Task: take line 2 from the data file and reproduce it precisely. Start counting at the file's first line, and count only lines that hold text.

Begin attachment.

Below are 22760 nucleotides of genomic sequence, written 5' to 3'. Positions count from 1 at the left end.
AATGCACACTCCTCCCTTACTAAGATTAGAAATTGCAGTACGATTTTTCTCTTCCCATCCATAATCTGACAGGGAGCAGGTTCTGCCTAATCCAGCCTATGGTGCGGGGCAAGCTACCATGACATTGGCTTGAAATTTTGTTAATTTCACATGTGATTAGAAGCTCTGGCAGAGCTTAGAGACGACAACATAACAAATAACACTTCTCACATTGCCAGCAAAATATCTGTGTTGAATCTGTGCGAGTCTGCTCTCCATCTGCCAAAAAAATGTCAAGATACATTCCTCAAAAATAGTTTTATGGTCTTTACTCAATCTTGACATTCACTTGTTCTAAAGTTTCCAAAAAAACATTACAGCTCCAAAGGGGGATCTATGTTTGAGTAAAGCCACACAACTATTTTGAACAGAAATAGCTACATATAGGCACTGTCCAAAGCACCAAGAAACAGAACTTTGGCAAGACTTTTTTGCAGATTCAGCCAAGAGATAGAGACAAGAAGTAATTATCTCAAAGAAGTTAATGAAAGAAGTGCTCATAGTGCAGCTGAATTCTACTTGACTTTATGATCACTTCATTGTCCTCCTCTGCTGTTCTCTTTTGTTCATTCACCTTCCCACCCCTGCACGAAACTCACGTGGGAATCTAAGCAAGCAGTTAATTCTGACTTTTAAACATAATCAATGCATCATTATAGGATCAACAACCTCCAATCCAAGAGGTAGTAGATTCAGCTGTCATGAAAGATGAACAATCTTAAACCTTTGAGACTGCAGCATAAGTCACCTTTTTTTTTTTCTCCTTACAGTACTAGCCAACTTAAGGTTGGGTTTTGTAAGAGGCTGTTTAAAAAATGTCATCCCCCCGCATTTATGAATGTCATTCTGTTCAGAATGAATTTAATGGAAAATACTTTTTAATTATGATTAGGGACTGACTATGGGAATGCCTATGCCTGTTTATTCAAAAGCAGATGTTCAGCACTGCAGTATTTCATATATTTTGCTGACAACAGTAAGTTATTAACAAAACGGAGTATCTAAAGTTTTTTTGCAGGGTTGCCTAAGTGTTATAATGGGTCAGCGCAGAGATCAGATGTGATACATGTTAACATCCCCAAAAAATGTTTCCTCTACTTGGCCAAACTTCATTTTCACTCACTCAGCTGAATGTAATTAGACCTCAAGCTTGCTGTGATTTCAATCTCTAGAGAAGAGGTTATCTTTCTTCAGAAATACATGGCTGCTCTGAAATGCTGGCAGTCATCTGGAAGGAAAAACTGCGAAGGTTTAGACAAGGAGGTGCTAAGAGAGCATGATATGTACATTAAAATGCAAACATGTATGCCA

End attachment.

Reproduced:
AATGCACACTCCTCCCTTACTAAGATTAGAAATTGCAGTACGATTTTTCTCTTCCCATCCATAATCTGACAGGGAGCAGGTTCTGCCTAATCCAGCCTATGGTGCGGGGCAAGCTACCATGACATTGGCTTGAAATTTTGTTAATTTCACATGTGATTAGAAGCTCTGGCAGAGCTTAGAGACGACAACATAACAAATAACACTTCTCACATTGCCAGCAAAATATCTGTGTTGAATCTGTGCGAGTCTGCTCTCCATCTGCCAAAAAAATGTCAAGATACATTCCTCAAAAATAGTTTTATGGTCTTTACTCAATCTTGACATTCACTTGTTCTAAAGTTTCCAAAAAAACATTACAGCTCCAAAGGGGGATCTATGTTTGAGTAAAGCCACACAACTATTTTGAACAGAAATAGCTACATATAGGCACTGTCCAAAGCACCAAGAAACAGAACTTTGGCAAGACTTTTTTGCAGATTCAGCCAAGAGATAGAGACAAGAAGTAATTATCTCAAAGAAGTTAATGAAAGAAGTGCTCATAGTGCAGCTGAATTCTACTTGACTTTATGATCACTTCATTGTCCTCCTCTGCTGTTCTCTTTTGTTCATTCACCTTCCCACCCCTGCACGAAACTCACGTGGGAATCTAAGCAAGCAGTTAATTCTGACTTTTAAACATAATCAATGCATCATTATAGGATCAACAACCTCCAATCCAAGAGGTAGTAGATTCAGCTGTCATGAAAGATGAACAATCTTAAACCTTTGAGACTGCAGCATAAGTCACCTTTTTTTTTTTCTCCTTACAGTACTAGCCAACTTAAGGTTGGGTTTTGTAAGAGGCTGTTTAAAAAATGTCATCCCCCCGCATTTATGAATGTCATTCTGTTCAGAATGAATTTAATGGAAAATACTTTTTAATTATGATTAGGGACTGACTATGGGAATGCCTATGCCTGTTTATTCAAAAGCAGATGTTCAGCACTGCAGTATTTCATATATTTTGCTGACAACAGTAAGTTATTAACAAAACGGAGTATCTAAAGTTTTTTTGCAGGGTTGCCTAAGTGTTATAATGGGTCAGCGCAGAGATCAGATGTGATACATGTTAACATCCCCAAAAAATGTTTCCTCTACTTGGCCAAACTTCATTTTCACTCACTCAGCTGAATGTAATTAGACCTCAAGCTTGCTGTGATTTCAATCTCTAGAGAAGAGGTTATCTTTCTTCAGAAATACATGGCTGCTCTGAAATGCTGGCAGTCATCTGGAAGGAAAAACTGCGAAGGTTTAGACAAGGAGGTGCTAAGAGAGCATGATATGTACATTAAAATGCAAACATGTATGCCA